DEAR JERRY: I have a question about the '50s hit song, “Love Potion No. 9.”
I could swear that there is both a long and a short version of this song, but have never been able to find anyone who can support my recall. On the other hand, I have yet to have anyone refute my thinking on this.
Please Mr. Record Guru, shed some of your wisdom on my humble query.
Bob in St. Pete, Fla.
DEAR BOB: There are indeed two versions on record of “Love Potion No. 9,” the 1959 Top 25 hit by the Clovers (United Artists 180). However, the difference is less about playing time and more about lyrics.
The LP version has a verse at the end that says, “I had so much fun that I'm goin' back again. I wonder what will happen with love potion number 10.” On the 45 rpm single, this line does not appear. Instead we hear, “but when I kissed the cop at 34th and Vine, he broke my little bottle of love potion number 9.”
Because the LP rendition has always been easily available in true stereo, many radio stations chose to play it instead of the original single hit. Thus a lot of folks mistakenly think of the “love potion number 10” version as the hit single.
Both of the “Love Potion No. 9” tracks, along with 21 others from circa 1959-'60, are available on “The Best of the Clovers” compact disc (EMI CDP-7-96336-2).
DEAR JERRY: Authorities identified the alleged gunman in that recent Detroit area shooting as Kenneth Miller. He is frequently described as being a 56-year-old retired country music singer-guitar player, as you may have seen.
I have never heard of any singer by either that name, or anything similar, such as Ken or Kenny Miller. Did this guy ever make any memorable recordings?
Valerie Solomon, Bridgeport, Ala.
DEAR VALERIE: Just because someone is described as a singer does not mean they ever recorded. Many a singer and musician carved out a career at their craft without ever seeing the inside of a recording studio, my own father Phil Ryan Osborne being one who did. You'll find these folks performing worldwide in nightclubs, restaurants, and assorted private functions.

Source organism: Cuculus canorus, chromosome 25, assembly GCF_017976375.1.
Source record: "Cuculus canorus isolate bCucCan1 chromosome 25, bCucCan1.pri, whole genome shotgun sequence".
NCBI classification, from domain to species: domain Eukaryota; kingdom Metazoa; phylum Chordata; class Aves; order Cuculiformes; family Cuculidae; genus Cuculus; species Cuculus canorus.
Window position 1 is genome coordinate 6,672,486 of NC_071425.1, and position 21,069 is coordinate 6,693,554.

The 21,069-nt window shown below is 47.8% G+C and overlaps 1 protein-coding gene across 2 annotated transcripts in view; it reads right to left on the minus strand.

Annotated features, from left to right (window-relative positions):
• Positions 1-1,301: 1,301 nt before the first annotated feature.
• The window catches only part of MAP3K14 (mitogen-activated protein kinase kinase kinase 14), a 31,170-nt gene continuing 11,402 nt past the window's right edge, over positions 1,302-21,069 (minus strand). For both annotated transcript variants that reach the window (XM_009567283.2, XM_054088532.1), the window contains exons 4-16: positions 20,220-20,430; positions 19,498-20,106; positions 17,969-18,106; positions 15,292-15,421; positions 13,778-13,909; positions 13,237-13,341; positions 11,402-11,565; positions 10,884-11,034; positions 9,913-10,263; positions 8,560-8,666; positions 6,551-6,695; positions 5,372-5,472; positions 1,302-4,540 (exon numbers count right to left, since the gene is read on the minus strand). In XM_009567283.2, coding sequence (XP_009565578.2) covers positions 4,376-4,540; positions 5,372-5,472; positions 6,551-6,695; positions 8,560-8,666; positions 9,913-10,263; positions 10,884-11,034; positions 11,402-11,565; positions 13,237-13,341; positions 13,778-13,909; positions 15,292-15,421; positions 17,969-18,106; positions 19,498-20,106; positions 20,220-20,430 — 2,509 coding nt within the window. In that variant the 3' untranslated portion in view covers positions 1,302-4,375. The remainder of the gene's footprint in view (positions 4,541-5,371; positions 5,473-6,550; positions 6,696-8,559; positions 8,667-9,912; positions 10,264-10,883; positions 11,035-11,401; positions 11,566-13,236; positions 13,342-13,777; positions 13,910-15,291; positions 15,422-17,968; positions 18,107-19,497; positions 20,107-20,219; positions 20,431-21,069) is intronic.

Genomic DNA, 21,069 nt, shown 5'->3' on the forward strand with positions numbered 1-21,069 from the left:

As for this Miller fellow, there certainly are no, as you say, memorable recordings. We also know of none in the non-memorable category. If, by chance, some obscure Ken Miller record does exist, its value will surely skyrocket as a result of him being a newsmaker of the worst kind.
DEAR JERRY: I recall a song titled “Wet Dreams” being played on some progressive stations in the mid-to-late '80s.
The lyrics were a play on words regarding anything from the ocean, such as assorted fish and seafood names.
Can you tell me who the artist is, and if this song is still available?
Allen Margerum, via e-mail
DEAR ALLEN: While a minor point, the correct title of this tune is “Wet Dream,” not Dreams. It is a 1984 track, by Kip Addotta (Laff 320), that did not chart but received a lot of exposure on shows featuring novelty records.
“Wet Dream” can be found on the 1991 CD, “Dr. Demento's Greatest Novelty Records of All Time” (Rhino R2-70743).
IZ ZAT SO? The Ken Miller story reminds us that memorabilia collectors usually place a premium on artifacts of the infamous.
One example of this phenomena is Charles Manson's album, “The Love and Terror Cult” (Awareness 2144). This would probably be a $20.00 LP if Manson hadn't become the wicked person he did. Now, this album can fetch in the neighborhood of $300.00.